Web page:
$$\renewcommand{\AA}{\text{Å}}$$

# pair_style gauss command

Accelerator Variants: gauss/gpu, gauss/omp

# pair_style gauss/cut command

Accelerator Variants: gauss/cut/omp

## Syntax

pair_style gauss cutoff
pair_style gauss/cut cutoff

• cutoff = global cutoff for Gauss interactions (distance units)

## Examples

pair_style gauss 12.0
pair_coeff * * 1.0 0.9
pair_coeff 1 4 1.0 0.9 10.0

pair_style gauss/cut 3.5
pair_coeff 1 4 0.2805 1.45 0.112


## Description

Style gauss computes a tethering potential of the form

$E = - A \exp(-B r^2) \qquad r < r_c$

between an atom and its corresponding tether site which will typically be a frozen atom in the simulation. $$r_c$$ is the cutoff.

The following coefficients must be defined for each pair of atom types via the pair_coeff command as in the examples above, or in the data file or restart files read by the read_data or read_restart commands:

• A (energy units)

• B (1/distance^2 units)

• cutoff (distance units)

The last coefficient is optional. If not specified, the global cutoff is used.

Style gauss/cut computes a generalized Gaussian interaction potential between pairs of particles:

$E = \frac{H}{\sigma_h\sqrt{2\pi}} \exp\left[-\frac{(r-r_{mh})^2}{2\sigma_h^2}\right]$

where H determines together with the standard deviation $$\sigma_h$$ the peak height of the Gaussian function, and $$r_{mh}$$ the peak position. Examples of the use of the Gaussian potentials include implicit solvent simulations of salt ions (Lenart) and of surfactants (Jusufi). In these instances the Gaussian potential mimics the hydration barrier between a pair of particles. The hydration barrier is located at $$r_{mh}$$ and has a width of $$\sigma_h$$. The prefactor determines the height of the potential barrier.

The following coefficients must be defined for each pair of atom types via the pair_coeff command as in the example above, or in the data file or restart files read by the read_data or read_restart commands:

• H (energy * distance units)

• $$r_{mh}$$ (distance units)

• $$\sigma_h$$ (distance units)

• cutoff (distance units)

The last coefficient is optional. If not specified, the global cutoff is used.

Styles with a gpu, intel, kk, omp, or opt suffix are functionally the same as the corresponding style without the suffix. They have been optimized to run faster, depending on your available hardware, as discussed on the Accelerator packages page. The accelerated styles take the same arguments and should produce the same results, except for round-off and precision issues.

These accelerated styles are part of the GPU, INTEL, KOKKOS, OPENMP, and OPT packages, respectively. They are only enabled if LAMMPS was built with those packages. See the Build package page for more info.

You can specify the accelerated styles explicitly in your input script by including their suffix, or you can use the -suffix command-line switch when you invoke LAMMPS, or you can use the suffix command in your input script.

See the Accelerator packages page for more instructions on how to use the accelerated styles effectively.

## Mixing, shift, table, tail correction, restart, rRESPA info

For atom type pairs I,J and I != J, the A, B, H, sigma_h, r_mh parameters, and the cutoff distance for these pair styles can be mixed:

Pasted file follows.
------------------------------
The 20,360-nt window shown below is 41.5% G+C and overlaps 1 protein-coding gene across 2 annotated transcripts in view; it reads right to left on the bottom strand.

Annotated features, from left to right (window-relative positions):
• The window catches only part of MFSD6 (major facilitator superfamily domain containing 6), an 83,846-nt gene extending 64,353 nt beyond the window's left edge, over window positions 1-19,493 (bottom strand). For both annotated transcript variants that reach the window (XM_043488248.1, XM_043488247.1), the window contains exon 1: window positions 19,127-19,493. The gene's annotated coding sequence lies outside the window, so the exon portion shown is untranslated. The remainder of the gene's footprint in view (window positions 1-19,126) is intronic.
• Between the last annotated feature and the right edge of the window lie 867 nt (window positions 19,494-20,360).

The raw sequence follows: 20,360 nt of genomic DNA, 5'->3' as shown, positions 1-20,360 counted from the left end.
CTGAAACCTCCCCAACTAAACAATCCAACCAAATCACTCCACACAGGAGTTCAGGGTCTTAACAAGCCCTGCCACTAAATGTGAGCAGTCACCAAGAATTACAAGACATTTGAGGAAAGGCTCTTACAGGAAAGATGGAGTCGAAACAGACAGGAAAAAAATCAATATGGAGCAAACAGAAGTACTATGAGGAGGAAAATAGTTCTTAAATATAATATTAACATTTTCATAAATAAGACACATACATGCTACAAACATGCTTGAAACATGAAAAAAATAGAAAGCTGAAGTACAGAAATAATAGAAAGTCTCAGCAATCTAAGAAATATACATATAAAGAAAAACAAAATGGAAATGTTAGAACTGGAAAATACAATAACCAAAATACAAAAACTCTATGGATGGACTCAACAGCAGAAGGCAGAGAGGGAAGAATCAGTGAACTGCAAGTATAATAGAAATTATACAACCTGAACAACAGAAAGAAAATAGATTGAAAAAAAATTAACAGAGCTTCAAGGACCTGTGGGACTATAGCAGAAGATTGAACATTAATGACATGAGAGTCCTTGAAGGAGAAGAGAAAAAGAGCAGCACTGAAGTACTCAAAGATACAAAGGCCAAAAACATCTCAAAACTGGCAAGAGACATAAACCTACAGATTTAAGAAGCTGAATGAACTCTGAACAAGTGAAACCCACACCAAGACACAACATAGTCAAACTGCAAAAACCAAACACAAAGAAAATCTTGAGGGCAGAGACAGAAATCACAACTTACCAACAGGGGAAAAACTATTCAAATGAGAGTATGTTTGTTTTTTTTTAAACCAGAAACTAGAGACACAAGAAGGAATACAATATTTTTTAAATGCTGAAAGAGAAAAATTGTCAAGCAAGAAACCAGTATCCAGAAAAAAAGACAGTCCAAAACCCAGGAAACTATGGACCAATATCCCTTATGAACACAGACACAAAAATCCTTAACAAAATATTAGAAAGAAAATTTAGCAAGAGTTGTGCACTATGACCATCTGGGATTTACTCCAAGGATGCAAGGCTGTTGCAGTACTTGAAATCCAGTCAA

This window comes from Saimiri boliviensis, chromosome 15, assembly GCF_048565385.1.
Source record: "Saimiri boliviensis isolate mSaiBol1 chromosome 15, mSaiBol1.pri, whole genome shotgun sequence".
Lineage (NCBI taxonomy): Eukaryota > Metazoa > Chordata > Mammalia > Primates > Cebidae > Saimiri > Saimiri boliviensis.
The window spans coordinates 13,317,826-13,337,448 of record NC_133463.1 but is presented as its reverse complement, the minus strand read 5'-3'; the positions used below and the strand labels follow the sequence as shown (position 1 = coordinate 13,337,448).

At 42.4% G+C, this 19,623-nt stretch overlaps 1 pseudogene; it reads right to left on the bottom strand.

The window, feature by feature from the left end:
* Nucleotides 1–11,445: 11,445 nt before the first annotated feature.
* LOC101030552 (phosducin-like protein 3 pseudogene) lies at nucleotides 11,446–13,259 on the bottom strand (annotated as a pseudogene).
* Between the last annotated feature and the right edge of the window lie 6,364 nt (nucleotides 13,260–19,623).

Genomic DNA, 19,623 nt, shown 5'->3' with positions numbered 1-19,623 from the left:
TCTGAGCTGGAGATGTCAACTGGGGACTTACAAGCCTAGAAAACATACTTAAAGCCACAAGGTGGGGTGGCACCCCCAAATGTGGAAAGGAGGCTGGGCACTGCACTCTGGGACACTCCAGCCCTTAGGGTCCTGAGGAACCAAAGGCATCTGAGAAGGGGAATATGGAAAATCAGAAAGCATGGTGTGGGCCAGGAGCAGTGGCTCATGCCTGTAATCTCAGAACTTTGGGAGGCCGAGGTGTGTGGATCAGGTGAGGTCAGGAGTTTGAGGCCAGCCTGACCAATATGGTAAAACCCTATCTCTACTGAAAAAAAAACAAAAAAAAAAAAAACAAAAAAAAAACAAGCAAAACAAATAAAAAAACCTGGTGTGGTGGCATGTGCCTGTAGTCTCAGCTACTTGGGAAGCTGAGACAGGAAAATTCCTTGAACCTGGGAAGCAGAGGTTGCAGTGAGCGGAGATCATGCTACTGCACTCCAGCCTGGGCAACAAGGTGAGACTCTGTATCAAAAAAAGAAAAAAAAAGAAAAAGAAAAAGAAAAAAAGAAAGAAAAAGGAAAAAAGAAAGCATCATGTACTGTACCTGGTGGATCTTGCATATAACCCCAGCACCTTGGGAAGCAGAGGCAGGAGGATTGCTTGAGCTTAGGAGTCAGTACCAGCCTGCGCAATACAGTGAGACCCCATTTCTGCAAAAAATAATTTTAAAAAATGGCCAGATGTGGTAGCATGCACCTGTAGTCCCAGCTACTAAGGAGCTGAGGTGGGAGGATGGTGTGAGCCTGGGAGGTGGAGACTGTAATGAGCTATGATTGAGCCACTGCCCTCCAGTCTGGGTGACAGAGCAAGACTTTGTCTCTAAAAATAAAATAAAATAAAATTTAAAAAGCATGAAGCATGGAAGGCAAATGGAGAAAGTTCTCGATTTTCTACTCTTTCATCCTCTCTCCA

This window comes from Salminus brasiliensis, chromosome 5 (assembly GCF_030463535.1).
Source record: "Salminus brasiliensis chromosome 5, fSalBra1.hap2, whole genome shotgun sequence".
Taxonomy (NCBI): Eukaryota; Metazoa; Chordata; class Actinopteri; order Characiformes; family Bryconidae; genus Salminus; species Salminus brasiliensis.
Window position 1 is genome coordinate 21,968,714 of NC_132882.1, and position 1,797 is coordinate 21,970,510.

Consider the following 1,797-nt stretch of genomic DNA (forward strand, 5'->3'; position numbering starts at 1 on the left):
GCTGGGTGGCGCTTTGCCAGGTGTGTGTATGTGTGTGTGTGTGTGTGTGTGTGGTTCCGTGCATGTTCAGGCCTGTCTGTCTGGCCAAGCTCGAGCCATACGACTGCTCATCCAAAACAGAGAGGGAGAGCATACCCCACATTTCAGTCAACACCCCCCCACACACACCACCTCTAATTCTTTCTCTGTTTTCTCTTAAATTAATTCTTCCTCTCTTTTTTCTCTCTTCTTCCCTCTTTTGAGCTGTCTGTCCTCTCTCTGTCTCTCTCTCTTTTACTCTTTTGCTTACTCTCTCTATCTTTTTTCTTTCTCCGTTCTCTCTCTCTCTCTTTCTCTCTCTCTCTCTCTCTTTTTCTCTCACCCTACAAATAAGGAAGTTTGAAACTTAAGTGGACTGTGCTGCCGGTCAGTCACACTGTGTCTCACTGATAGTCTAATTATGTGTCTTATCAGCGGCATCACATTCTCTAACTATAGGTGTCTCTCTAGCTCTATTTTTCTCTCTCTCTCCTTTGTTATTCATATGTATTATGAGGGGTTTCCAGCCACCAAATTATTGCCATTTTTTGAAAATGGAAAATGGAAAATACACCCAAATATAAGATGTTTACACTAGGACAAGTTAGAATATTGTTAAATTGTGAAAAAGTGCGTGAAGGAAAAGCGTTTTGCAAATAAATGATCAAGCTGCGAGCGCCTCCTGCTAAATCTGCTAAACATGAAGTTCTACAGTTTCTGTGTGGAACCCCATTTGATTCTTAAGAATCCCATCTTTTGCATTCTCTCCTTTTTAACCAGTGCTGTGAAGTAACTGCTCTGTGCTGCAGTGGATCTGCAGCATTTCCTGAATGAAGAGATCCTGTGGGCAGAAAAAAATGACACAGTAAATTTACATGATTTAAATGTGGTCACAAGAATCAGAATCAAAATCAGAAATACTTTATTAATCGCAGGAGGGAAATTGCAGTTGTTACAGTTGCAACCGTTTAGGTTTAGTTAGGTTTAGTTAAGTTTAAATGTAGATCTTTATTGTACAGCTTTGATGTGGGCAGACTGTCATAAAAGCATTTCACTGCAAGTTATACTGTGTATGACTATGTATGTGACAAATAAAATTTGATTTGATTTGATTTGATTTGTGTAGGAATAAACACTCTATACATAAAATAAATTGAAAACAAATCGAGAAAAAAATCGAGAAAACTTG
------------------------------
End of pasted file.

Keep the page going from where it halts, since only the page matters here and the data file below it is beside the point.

• A (energy units)

• $$\sqrt{\frac{1}{B}}$$ (distance units, see below)

• H (energy units)

• $$r_{mh}$$ (distance units)

• $$\sigma_h$$ (distance units)

• cutoff (distance units)

The default mix value is geometric. Only arithmetic and geometric mix values are supported. See the “pair_modify” command for details.

The A and H parameters are mixed using the same rules normally used to mix the “epsilon” parameter in a Lennard Jones interaction. The sigma_h, r_mh, and the cutoff distance are mixed using the same rules used to mix the “sigma” parameter in a Lennard Jones interaction. The B parameter is converted to a distance (sigma), before mixing (using sigma=B^-0.5), and converted back to a coefficient afterwards (using B=sigma^2). Negative A values are converted to positive A values (using abs(A)) before mixing, and converted back after mixing (by multiplying by min(sign(Ai),sign(Aj))). This way, if either particle is repulsive (if Ai<0 or Aj<0), then the default interaction between both particles will be repulsive.

For the gauss style there is no effect due to the Gaussian well beyond the cutoff; hence reasonable cutoffs need to be specified.

The gauss/cut style supports the pair_modify shift option for the energy of the Gauss-potential portion of the pair interaction.

The pair_modify table and tail options are not relevant for these pair styles.

These pair styles write their information to binary restart files, so pair_style and pair_coeff commands do not need to be specified in an input script that reads a restart file.

These pair styles can only be used via the pair keyword of the run_style respa command. They do not support the inner, middle, outer keywords.

The gauss pair style tallies an “occupancy” count of how many Gaussian-well sites have an atom within the distance at which the force is a maximum = sqrt(0.5/b). This quantity can be accessed via the compute pair command as a vector of values of length 1.

To print this quantity to the log file (with a descriptive column heading) the following commands could be included in an input script:

compute gauss all pair gauss
variable occ equal c_gauss[1]
thermo_style custom step temp epair v_occ


## Restrictions

The gauss and gauss/cut styles are part of the EXTRA-PAIR package. They are only enabled if LAMMPS is build with that package. See the Build package page for more info.

Changed in version 28Mar2023.

Prior to this version, the gauss pair style did not apply special_bonds factors.

## Default

none

(Lenart) Lenart , Jusufi, and Panagiotopoulos, J Chem Phys, 126, 044509 (2007).

(Jusufi) Jusufi, Hynninen, and Panagiotopoulos, J Phys Chem B, 112, 13783 (2008).